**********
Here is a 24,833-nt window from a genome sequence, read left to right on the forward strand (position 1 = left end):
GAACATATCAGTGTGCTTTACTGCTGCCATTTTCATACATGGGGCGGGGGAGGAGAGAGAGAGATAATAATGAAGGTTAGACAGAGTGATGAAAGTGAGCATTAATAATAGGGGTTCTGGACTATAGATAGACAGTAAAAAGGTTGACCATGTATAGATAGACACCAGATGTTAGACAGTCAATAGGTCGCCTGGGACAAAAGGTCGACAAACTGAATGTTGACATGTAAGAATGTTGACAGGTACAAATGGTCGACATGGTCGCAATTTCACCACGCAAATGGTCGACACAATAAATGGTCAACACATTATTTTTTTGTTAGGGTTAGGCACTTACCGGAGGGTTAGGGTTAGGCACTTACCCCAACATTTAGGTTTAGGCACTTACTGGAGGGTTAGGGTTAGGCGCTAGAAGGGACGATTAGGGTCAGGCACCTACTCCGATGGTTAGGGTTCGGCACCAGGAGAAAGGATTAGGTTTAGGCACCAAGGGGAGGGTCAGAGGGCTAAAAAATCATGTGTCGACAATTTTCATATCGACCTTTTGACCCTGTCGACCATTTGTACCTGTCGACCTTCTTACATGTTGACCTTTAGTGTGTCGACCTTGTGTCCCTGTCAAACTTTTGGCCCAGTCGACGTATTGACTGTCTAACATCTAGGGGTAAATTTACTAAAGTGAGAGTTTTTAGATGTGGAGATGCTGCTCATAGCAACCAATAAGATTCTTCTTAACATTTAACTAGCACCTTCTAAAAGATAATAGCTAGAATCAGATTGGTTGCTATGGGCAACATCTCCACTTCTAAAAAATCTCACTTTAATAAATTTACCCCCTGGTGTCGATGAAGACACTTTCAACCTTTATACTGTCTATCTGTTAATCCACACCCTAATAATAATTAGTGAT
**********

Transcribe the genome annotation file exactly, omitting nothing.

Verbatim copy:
Here is a 24,833-nt window from a genome sequence, read left to right on the forward strand (position 1 = left end):
GAACATATCAGTGTGCTTTACTGCTGCCATTTTCATACATGGGGCGGGGGAGGAGAGAGAGAGATAATAATGAAGGTTAGACAGAGTGATGAAAGTGAGCATTAATAATAGGGGTTCTGGACTATAGATAGACAGTAAAAAGGTTGACCATGTATAGATAGACACCAGATGTTAGACAGTCAATAGGTCGCCTGGGACAAAAGGTCGACAAACTGAATGTTGACATGTAAGAATGTTGACAGGTACAAATGGTCGACATGGTCGCAATTTCACCACGCAAATGGTCGACACAATAAATGGTCAACACATTATTTTTTTGTTAGGGTTAGGCACTTACCGGAGGGTTAGGGTTAGGCACTTACCCCAACATTTAGGTTTAGGCACTTACTGGAGGGTTAGGGTTAGGCGCTAGAAGGGACGATTAGGGTCAGGCACCTACTCCGATGGTTAGGGTTCGGCACCAGGAGAAAGGATTAGGTTTAGGCACCAAGGGGAGGGTCAGAGGGCTAAAAAATCATGTGTCGACAATTTTCATATCGACCTTTTGACCCTGTCGACCATTTGTACCTGTCGACCTTCTTACATGTTGACCTTTAGTGTGTCGACCTTGTGTCCCTGTCAAACTTTTGGCCCAGTCGACGTATTGACTGTCTAACATCTAGGGGTAAATTTACTAAAGTGAGAGTTTTTAGATGTGGAGATGCTGCTCATAGCAACCAATAAGATTCTTCTTAACATTTAACTAGCACCTTCTAAAAGATAATAGCTAGAATCAGATTGGTTGCTATGGGCAACATCTCCACTTCTAAAAAATCTCACTTTAATAAATTTACCCCCTGGTGTCGATGAAGACACTTTCAACCTTTATACTGTCTATCTGTTAATCCACACCCTAATAATAATTAGTGAT